After puberty, the thymus undergoes a dramatic loss in volume, in weight and in the number of thymocytes, a phenomenon termed age-associated thymic involution. Recently, it was reported that age-associated thymic involution did not occur in mice expressing a rearranged transgenic (Tg) TCRαβ receptor. This finding implied that an age-associated defect in TCR rearrangement was the major, if not the only, cause for thymic involution. Here, we examined thymic involution in three other widely used MHC class I- restricted TCRαβ Tg mouse strains and compared it with that in non-Tg mice. In all three TCRαβ Tg strains, as in control mice, thymocyte numbers were reduced by ~90% between 2 and 24 mo of age. The presence or absence of the selecting MHC molecules did not alter this age-associated cell loss. Our results indicate that the expression of a rearranged TCR alone cannot, by itself, prevent thymic involution. Consequently, other presently unknown factors must also contribute to this phenomenon.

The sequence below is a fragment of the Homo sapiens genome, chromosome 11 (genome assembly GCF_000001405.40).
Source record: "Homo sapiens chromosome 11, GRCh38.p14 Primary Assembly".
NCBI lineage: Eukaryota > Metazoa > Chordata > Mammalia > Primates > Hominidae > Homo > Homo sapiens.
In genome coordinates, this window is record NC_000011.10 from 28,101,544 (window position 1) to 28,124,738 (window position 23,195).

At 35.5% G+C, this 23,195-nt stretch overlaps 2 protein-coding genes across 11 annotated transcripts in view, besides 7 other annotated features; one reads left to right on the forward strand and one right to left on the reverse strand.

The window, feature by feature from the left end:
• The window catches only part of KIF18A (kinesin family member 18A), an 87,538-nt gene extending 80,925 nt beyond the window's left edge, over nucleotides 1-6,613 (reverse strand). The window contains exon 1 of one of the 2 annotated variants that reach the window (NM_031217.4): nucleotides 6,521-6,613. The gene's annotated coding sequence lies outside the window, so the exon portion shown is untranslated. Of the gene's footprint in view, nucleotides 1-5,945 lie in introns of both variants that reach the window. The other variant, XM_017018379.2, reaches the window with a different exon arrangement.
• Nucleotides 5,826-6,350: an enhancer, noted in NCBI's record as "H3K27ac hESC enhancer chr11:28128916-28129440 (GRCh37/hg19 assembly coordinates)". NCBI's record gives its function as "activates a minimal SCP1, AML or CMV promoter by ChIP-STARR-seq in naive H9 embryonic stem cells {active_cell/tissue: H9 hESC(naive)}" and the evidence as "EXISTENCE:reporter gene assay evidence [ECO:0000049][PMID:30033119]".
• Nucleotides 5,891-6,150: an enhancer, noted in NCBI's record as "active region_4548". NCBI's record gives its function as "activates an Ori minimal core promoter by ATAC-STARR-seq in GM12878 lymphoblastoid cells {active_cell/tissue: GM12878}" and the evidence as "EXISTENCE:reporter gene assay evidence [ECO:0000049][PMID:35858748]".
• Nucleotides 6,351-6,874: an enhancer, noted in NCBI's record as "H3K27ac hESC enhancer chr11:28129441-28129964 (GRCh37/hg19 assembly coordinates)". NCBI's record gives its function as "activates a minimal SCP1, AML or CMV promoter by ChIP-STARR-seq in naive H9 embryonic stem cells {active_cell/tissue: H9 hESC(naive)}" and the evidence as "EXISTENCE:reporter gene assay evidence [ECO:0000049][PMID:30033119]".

|Original language||English (US)|
|Number of pages||7|
|Journal||Journal of Immunology|
|State||Published - Oct 20 1999|
ASJC Scopus subject areas
- Immunology and Allergy